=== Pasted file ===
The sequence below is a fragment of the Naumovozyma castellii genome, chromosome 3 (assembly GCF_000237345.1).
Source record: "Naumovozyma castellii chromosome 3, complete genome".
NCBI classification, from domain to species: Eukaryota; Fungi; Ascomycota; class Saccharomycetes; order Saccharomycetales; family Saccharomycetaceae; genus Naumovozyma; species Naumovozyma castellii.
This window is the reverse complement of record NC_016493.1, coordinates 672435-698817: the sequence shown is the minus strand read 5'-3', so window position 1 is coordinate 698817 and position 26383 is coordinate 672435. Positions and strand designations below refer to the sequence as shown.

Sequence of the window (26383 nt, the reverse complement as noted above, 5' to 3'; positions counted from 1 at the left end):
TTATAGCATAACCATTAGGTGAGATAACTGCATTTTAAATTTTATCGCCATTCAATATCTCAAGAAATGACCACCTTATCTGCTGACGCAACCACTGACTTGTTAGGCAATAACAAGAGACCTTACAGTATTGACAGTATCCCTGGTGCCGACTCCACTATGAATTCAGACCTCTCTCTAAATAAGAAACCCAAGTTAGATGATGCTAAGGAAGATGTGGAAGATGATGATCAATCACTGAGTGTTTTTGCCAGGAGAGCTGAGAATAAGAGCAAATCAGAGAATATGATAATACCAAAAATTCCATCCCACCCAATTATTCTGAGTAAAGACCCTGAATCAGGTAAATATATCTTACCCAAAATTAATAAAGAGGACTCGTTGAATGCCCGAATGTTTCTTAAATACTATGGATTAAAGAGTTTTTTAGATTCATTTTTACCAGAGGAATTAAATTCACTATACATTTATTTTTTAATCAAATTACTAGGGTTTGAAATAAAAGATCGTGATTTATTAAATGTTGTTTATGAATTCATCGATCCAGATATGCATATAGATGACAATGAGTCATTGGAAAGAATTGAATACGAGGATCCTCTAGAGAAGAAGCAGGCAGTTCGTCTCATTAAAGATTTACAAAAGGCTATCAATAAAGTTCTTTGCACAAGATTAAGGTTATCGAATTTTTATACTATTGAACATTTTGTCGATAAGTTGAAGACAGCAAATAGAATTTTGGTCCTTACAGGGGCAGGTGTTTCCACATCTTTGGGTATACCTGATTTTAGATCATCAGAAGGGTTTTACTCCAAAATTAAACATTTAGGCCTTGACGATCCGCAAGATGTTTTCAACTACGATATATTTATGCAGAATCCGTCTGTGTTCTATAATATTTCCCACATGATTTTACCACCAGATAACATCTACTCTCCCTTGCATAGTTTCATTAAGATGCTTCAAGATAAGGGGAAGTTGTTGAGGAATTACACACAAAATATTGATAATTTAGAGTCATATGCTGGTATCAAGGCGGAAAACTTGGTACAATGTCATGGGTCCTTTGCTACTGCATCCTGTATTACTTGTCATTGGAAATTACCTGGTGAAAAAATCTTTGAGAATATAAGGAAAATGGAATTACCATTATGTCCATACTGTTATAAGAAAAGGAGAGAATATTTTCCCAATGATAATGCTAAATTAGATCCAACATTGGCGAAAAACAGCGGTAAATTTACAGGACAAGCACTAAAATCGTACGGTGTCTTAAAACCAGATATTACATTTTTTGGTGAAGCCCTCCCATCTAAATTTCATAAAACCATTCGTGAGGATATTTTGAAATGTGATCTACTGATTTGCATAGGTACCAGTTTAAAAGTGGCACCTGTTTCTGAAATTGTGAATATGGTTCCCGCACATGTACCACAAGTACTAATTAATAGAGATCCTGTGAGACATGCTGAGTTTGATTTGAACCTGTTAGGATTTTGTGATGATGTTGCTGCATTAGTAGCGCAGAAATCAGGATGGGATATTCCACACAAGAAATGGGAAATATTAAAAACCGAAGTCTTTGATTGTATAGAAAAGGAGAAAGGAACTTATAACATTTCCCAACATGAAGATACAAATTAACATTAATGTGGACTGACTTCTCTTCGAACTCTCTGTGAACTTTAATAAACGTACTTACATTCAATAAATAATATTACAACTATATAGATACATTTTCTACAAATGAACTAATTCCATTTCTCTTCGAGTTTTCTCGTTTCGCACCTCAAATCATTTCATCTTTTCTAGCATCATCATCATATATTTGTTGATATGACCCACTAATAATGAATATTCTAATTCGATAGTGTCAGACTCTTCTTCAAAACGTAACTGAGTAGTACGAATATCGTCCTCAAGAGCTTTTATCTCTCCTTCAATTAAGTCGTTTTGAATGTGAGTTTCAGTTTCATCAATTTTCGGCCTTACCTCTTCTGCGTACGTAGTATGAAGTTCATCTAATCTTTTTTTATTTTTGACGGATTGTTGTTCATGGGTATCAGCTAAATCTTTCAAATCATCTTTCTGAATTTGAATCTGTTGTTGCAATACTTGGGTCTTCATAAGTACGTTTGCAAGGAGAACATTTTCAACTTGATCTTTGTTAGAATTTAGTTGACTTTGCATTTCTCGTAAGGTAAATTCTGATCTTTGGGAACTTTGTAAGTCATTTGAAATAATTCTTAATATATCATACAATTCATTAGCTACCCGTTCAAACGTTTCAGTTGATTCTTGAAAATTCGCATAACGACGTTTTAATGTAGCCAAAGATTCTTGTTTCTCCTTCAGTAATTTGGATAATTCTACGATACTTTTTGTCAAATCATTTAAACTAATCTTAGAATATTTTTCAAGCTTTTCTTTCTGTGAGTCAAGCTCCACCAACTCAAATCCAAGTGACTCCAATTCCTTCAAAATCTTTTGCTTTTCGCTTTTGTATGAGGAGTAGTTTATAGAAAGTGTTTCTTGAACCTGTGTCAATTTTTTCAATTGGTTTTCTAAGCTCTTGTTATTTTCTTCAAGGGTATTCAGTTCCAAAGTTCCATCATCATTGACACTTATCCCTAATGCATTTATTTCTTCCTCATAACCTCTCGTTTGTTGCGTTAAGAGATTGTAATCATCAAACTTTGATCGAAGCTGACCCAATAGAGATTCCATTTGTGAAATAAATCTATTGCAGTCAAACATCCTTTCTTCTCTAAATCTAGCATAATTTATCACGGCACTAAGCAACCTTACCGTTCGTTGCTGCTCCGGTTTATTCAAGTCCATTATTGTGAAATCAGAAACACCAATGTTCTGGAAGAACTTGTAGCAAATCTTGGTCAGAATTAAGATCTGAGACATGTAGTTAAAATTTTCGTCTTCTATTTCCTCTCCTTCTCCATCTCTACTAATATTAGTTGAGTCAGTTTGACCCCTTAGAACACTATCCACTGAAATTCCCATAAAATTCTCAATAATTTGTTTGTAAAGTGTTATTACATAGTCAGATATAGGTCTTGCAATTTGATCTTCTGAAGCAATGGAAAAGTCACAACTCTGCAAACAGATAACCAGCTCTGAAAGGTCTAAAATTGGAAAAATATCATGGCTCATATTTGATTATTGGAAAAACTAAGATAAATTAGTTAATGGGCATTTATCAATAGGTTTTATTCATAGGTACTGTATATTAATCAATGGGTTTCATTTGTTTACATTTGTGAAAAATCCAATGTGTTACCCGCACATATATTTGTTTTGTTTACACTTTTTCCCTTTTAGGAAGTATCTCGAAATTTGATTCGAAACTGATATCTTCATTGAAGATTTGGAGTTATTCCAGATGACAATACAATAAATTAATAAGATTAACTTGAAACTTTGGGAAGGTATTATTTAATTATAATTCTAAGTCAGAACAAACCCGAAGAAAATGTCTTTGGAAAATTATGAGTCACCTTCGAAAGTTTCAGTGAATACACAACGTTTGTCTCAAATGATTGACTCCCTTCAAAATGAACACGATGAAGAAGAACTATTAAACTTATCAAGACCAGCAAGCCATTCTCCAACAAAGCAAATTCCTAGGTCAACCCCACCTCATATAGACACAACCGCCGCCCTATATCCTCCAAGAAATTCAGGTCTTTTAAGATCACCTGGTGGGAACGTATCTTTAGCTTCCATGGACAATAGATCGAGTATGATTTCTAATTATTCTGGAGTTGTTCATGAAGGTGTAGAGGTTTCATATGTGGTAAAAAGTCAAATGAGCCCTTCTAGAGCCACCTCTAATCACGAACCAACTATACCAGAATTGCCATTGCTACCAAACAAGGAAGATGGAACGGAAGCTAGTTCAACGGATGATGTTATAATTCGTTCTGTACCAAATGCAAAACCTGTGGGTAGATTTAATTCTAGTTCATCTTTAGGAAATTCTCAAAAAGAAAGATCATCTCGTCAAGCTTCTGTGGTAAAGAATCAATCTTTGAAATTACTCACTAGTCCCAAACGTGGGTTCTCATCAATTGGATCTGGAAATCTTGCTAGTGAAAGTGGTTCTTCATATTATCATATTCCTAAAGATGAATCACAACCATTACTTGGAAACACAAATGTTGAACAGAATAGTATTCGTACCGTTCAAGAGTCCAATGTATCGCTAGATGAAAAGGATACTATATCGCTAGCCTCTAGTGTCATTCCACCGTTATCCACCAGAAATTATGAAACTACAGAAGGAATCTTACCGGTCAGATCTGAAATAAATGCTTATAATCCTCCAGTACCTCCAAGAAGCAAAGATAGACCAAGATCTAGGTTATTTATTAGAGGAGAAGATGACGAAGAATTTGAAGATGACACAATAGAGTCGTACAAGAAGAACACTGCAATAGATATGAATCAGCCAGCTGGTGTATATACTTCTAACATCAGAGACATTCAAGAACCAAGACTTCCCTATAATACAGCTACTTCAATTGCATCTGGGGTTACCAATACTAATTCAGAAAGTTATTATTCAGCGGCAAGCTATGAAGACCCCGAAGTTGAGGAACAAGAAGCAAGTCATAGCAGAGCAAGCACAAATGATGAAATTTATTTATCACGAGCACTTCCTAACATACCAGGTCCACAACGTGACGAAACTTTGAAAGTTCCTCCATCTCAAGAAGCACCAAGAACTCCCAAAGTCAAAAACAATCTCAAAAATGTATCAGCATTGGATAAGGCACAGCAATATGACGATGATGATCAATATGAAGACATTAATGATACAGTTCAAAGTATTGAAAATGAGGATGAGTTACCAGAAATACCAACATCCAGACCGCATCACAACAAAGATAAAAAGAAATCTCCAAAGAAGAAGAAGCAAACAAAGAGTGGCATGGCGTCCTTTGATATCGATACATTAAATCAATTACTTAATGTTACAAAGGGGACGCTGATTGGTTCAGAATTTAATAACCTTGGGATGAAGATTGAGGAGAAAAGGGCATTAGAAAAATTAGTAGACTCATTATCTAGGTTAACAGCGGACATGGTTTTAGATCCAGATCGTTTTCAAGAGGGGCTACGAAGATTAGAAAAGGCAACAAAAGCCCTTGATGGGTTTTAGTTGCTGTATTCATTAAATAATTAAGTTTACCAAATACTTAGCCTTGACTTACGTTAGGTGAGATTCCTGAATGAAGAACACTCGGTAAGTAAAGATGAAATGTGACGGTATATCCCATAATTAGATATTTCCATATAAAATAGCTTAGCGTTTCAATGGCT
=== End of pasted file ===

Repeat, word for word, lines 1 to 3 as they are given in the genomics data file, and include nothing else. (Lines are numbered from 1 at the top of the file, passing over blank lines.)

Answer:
The sequence below is a fragment of the Naumovozyma castellii genome, chromosome 3 (assembly GCF_000237345.1).
Source record: "Naumovozyma castellii chromosome 3, complete genome".
NCBI classification, from domain to species: Eukaryota; Fungi; Ascomycota; class Saccharomycetes; order Saccharomycetales; family Saccharomycetaceae; genus Naumovozyma; species Naumovozyma castellii.